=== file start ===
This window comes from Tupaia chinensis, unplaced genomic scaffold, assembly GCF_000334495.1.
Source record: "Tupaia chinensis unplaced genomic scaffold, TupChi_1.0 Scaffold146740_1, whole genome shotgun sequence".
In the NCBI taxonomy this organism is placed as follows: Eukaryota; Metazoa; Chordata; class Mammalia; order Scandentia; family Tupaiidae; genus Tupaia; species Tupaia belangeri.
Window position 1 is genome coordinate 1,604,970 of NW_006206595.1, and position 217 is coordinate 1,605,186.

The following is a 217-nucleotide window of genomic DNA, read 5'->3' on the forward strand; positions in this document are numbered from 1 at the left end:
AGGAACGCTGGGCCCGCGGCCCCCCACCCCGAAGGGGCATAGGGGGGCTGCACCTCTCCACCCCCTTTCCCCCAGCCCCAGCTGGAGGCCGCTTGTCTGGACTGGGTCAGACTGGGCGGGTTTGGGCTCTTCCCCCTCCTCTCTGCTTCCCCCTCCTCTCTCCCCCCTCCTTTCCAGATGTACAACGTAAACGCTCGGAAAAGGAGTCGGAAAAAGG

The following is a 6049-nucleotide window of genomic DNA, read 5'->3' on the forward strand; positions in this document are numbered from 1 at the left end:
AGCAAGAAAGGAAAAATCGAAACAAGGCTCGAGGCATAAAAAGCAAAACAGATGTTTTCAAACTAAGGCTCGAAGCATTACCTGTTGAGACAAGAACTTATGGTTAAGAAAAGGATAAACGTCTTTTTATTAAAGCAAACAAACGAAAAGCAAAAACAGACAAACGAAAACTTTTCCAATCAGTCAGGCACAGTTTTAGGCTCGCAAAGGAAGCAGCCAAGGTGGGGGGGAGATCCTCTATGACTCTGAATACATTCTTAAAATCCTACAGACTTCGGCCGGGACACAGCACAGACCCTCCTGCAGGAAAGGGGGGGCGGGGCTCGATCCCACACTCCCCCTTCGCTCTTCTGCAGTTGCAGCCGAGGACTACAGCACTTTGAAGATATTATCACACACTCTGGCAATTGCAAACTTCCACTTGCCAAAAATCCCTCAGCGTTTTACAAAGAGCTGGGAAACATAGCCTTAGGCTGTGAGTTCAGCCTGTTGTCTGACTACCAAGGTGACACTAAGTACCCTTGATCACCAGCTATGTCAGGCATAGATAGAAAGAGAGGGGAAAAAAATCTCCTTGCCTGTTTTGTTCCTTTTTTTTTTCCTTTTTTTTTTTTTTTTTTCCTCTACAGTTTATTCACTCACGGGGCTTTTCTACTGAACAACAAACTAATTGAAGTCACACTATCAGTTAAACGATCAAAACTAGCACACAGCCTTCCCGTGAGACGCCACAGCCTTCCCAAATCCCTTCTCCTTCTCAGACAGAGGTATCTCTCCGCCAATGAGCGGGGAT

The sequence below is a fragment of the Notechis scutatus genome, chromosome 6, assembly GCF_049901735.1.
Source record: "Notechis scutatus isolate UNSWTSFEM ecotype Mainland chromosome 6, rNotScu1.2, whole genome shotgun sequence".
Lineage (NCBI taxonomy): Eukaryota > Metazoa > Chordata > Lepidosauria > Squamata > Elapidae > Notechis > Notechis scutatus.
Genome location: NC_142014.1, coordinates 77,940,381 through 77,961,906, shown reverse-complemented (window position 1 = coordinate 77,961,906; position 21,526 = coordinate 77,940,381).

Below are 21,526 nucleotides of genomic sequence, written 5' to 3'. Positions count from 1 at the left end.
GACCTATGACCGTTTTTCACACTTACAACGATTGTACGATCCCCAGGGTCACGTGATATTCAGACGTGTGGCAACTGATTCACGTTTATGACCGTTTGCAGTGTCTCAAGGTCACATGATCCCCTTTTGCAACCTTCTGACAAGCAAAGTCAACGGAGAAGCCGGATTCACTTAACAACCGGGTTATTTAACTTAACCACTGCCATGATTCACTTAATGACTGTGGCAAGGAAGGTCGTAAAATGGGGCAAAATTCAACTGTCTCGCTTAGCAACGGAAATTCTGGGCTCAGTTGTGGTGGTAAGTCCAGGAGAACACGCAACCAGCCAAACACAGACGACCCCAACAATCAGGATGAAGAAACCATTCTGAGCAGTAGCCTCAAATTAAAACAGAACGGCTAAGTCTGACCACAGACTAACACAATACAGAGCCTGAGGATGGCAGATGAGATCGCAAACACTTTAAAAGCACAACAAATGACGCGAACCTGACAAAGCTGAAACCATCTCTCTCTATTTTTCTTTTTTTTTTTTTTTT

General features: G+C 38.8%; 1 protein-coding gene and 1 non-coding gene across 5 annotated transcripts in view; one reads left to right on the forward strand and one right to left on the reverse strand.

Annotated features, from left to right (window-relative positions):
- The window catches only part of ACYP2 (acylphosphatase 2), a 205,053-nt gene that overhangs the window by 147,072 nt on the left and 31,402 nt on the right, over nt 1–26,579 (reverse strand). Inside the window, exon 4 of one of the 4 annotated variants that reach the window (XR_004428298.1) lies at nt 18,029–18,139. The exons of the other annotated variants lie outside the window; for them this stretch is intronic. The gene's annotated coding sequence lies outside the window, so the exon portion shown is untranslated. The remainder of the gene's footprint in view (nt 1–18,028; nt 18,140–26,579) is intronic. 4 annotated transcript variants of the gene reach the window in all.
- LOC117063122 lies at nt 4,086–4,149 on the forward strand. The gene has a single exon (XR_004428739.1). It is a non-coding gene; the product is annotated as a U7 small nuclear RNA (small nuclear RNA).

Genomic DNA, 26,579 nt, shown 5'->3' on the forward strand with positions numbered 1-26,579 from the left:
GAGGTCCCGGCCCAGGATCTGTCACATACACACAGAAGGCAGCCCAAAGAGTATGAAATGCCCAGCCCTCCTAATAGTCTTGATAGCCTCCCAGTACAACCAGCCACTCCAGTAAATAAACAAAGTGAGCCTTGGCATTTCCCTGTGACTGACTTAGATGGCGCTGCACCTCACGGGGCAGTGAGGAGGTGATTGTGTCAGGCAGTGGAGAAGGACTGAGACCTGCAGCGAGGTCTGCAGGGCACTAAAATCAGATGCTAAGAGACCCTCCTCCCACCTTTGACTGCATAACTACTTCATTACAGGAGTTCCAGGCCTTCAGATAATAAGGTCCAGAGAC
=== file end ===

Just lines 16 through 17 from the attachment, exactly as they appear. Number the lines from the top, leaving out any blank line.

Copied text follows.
Annotated features, from left to right (window-relative positions):
- The window catches only part of ACYP2 (acylphosphatase 2), a 205,053-nt gene that overhangs the window by 147,072 nt on the left and 31,402 nt on the right, over nt 1–26,579 (reverse strand). Inside the window, exon 4 of one of the 4 annotated variants that reach the window (XR_004428298.1) lies at nt 18,029–18,139. The exons of the other annotated variants lie outside the window; for them this stretch is intronic. The gene's annotated coding sequence lies outside the window, so the exon portion shown is untranslated. The remainder of the gene's footprint in view (nt 1–18,028; nt 18,140–26,579) is intronic. 4 annotated transcript variants of the gene reach the window in all.